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Whether goodness has the aspect of a final cause?

Objection 1: It seems that goodness has not the aspect of a final cause, but rather of the other causes. For, as Dionysius says (Div. Nom. iv), "Goodness is praised as beauty." But beauty has the aspect of a formal cause. Therefore goodness has the aspect of a formal cause.

Objection 2: Further, goodness is self-diffusive; for Dionysius says (Div. Nom. iv) that goodness is that whereby all things subsist, and are. But to be self-giving implies the aspect of an efficient cause. Therefore goodness has the aspect of an efficient cause.

Objection 3: Further, Augustine says (De Doctr. Christ. i, 31) that "we exist because God is good." But we owe our existence to God as the efficient cause. Therefore goodness implies the aspect of an efficient cause.

On the contrary, The Philosopher says (Phys. ii) that "that is to be considered as the end and the good of other things, for the sake of which something is." Therefore goodness has the aspect of a final cause.

I answer that, Since goodness is that which all things desire, and since this has the aspect of an end, it is clear that goodness implies the aspect of an end. Nevertheless, the idea of goodness presupposes the idea of an efficient cause, and also of a formal cause. For we see that what is first in causing, is last in the thing caused. Fire, e.g. heats first of all before it reproduces the form of fire; though the heat in the fire follows from its substantial form. Now in causing, goodness and the end come first, both of which move the agent to act; secondly, the action of the agent moving to the form; thirdly, comes the form. Hence in that which is caused the converse ought to take place, so that there should be first, the form whereby it is a being; secondly, we consider in it its effective power, whereby it is perfect in being, for a thing is perfect when it can reproduce its like, as the Philosopher says (Meteor. iv); thirdly, there follows the formality of goodness which is the basic principle of its perfection.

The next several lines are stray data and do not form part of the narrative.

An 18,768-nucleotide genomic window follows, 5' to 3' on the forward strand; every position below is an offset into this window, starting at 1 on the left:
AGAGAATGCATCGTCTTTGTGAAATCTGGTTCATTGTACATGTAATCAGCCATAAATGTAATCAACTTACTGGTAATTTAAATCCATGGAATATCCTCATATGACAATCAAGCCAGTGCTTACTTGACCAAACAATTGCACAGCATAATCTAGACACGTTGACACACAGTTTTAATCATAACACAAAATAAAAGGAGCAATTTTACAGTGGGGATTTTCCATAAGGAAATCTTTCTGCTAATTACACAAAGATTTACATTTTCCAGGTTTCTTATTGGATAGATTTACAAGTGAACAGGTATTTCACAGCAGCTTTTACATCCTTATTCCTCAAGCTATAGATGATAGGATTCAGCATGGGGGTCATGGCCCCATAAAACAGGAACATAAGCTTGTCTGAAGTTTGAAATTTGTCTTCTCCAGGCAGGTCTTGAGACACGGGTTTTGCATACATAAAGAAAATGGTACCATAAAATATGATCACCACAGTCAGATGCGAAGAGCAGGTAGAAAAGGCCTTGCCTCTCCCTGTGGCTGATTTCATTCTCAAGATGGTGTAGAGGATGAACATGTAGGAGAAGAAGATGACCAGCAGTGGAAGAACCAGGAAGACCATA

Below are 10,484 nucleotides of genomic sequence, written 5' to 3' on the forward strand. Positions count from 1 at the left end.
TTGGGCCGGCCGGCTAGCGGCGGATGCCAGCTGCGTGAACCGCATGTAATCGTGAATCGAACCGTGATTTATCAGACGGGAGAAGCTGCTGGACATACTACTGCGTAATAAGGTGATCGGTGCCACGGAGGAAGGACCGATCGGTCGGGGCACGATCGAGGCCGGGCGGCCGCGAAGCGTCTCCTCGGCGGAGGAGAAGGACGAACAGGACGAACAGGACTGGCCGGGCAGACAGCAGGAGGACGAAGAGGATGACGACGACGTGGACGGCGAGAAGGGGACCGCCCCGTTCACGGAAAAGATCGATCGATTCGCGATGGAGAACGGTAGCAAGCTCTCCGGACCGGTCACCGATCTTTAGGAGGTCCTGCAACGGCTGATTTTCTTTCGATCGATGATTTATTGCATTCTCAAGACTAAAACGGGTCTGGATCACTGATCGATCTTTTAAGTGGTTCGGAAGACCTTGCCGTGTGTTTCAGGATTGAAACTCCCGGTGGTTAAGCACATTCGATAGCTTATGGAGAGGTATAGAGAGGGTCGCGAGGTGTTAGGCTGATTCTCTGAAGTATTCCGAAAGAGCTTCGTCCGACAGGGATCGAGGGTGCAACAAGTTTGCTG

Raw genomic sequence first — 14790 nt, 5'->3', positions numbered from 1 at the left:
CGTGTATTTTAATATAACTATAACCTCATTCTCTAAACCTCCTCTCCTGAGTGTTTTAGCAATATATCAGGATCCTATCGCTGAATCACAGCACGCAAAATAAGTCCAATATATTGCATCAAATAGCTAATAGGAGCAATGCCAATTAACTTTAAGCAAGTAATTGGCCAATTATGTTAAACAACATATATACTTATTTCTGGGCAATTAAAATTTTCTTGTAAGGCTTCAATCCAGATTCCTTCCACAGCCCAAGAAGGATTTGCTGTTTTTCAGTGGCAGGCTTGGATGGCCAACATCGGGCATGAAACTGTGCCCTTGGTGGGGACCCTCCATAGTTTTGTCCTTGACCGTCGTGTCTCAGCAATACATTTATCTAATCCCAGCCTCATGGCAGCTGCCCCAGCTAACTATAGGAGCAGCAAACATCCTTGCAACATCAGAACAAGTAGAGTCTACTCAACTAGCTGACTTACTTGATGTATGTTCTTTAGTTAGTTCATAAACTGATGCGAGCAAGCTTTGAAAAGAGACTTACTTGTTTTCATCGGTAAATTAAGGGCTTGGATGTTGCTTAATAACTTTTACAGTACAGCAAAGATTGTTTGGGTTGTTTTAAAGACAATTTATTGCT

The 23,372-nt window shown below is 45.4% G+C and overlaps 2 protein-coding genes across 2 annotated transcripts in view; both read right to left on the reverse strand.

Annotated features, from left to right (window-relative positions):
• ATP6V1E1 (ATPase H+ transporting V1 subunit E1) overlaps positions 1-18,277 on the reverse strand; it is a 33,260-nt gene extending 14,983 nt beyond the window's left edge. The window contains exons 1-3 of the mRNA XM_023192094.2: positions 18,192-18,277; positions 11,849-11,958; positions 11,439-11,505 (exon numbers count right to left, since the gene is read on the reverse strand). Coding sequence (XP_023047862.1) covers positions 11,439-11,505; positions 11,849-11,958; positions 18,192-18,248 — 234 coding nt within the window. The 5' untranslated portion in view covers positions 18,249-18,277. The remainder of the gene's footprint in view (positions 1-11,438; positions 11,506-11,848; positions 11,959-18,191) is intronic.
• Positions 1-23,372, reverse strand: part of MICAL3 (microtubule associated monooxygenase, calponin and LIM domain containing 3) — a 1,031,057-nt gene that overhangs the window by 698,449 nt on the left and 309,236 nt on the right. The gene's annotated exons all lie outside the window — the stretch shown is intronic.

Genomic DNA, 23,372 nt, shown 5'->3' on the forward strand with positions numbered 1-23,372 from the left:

Reply to Objection 1: Beauty and goodness in a thing are identical fundamentally; for they are based upon the same thing, namely, the form; and consequently goodness is praised as beauty. But they differ logically, for goodness properly relates to the appetite (goodness being what all things desire); and therefore it has the aspect of an end (the appetite being a kind of movement towards a thing). On the other hand, beauty relates to the cognitive faculty; for beautiful things are those which please when seen. Hence beauty consists in due proportion; for the senses delight in things duly proportioned, as in what is after their own kind---because even sense is a sort of reason, just as is every cognitive faculty. Now since knowledge is by assimilation, and similarity relates to form, beauty properly belongs to the nature of a formal cause.

Reply to Objection 2: Goodness is described as self-diffusive in the sense that an end is said to move.

Reply to Objection 3: He who has a will is said to be good, so far as he has a good will; because it is by our will that we employ whatever powers we may have. Hence a man is said to be good, not by his good understanding; but by his good will. Now the will relates to the end as to its proper object. Thus the saying, "we exist because God is good" has reference to the final cause.

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